Choosing the best investment benchmark will help you properly evaluate your portfolio and retire with confidence. By using inflation as your benchmark, you can ensure you’ll have the cash you need to maintain your ideal lifestyle goals in retirement.
Inflation reduces the value of your hard-earned money every day. In other words, one dollar today, is worth less tomorrow.
By stuffing your money in cash form or in a low return(<1.00%) savings account you are guaranteeing a negative real return. Therefore, it is important to track inflation with diligence. If we don’t, it can easily destroy our hard-earned wealth and jeopardize our retirement plan.
What is an Investment Benchmark and How Will it Help Your Financial Plan?
A benchmark is a point of comparison, or a tool we can use to evaluate the performance of our investments. We monitor inflation by using it as our investment benchmark on performance reports. This allows us to compare the real values of our client’s money over time.
How Will Your Financial Plan Look Without a Benchmark?
Imagine you bought some shares of stock in Facebook, Tesla, Netflix, Google, etc. Over time, the price of your stock went up. Maybe you made a few hundred dollars. Maybe you made a few thousand. Regardless, you’re pretty excited because you made some money.
Good for you!
But, what’s your benchmark? What could you have done in the same amount of time? Was there a better alternative?
When you invest without a benchmark, it’s nearly impossible to answer these questions.
IMPORTANT INVESTMENT BENCHMARKS
If you’ve ever received an account statement on the performance of your investments, you’ve likely seen a benchmark before. One very common investment benchmark is the S&P 500 Index. The S&P 500 contains a broad mix of U.S. stocks of large companies. As a result, looking at the S&P 500 can tell you the investment performance of those 500 large U.S. companies.
There are multiple other benchmarks besides the S&P 500 that track the performance of different markets.
There are benchmarks for stocks of large companies trading in the United States, like the Dow Jones Industrial Average. There are also benchmarks for stocks of companies in international countries, like MSCI EAFE.
How the Use of Benchmarks Created the Modern Day Financial Planner
A long time ago, the idea that you could plan out your life and optimize your finances to achieve your personal goals didn’t exist. In place of financial advisors, there were professionals known as “money managers” or “investment managers.” These people would take your money and, if they didn’t screw up too badly, turn it into even more money. Of course, it’s difficult to measure whether an investment manager screws up or not without a point of comparison.
Enter investment benchmarks.
At the time benchmarks were first popularized, investment managers weren’t just trying to grow wealth to keep up with inflation and match the market. They touted their ability to “beat the market” or help you earn a better return than the masses were earning overall.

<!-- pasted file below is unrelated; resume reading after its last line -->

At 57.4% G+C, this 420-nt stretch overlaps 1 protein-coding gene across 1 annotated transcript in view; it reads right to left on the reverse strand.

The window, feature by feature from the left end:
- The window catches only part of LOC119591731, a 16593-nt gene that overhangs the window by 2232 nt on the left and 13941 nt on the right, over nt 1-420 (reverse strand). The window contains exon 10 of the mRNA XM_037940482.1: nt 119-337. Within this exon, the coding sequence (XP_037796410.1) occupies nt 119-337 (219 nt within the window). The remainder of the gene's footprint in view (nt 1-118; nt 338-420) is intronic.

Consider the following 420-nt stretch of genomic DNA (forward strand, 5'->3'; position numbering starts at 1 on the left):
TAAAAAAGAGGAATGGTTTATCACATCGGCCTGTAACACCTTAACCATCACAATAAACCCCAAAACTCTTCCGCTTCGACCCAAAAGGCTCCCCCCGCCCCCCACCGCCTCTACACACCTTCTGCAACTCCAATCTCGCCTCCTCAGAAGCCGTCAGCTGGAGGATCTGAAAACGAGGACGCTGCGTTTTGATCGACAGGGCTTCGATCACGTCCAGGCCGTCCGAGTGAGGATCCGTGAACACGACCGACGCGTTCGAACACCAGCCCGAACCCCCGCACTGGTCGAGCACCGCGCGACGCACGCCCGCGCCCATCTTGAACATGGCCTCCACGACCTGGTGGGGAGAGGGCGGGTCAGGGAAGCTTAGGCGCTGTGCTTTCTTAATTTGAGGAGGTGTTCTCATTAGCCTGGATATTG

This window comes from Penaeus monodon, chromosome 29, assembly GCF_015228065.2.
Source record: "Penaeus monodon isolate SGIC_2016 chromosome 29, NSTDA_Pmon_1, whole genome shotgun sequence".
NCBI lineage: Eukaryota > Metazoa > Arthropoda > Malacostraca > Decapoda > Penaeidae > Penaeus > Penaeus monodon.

Of course, over time, it became evident that these investment managers could not beat the market. It was also determined that investment managers didn’t determine investor return as much as the cost of investing did.
As a result, savvy investors have largely moved into low-cost investments today. If you can match the benchmark and keep your investing costs extremely low, you can do well in today’s investing environment.
The Bottom Line for your Financial Plan
These days, personal finance has become much more sophisticated than investing alone. Instead of looking at just one piece of your life (your investments), financial planners are able to look at everything in your life that involves money.
This includes things like:
- Managing risk using the right type of insurance
- Estate planning to make sure that your money has a plan in your absence
- Tax planning so you don’t overpay the IRS
- Retirement planning to help make work optional
- College planning
- Cash flow and expense tracking
As financial advisors started helping their clients manage more than just investments, the way that we look at investments has changed, too.
Investing is no longer only about making the most money possible. Investing has become about managing risk and knowing you won’t run out of money in retirement.
With all of this in mind, it’s smart to use inflation as your point of comparison when you look at your investments.
Because the S&P 500 (or any other investment benchmark) has little to do with how you are going to be able to achieve retirement, nor can it tell you if you’re on track to accomplish what you want in life.
Your money will have less purchasing power in the future. However, you can use that knowledge to your advantage.By keeping track of inflation with respect to your investments and using a Certified Financial Planner or CPA, you can ensure you’ll have the cash you need to reach your lifestyle goals in retirement.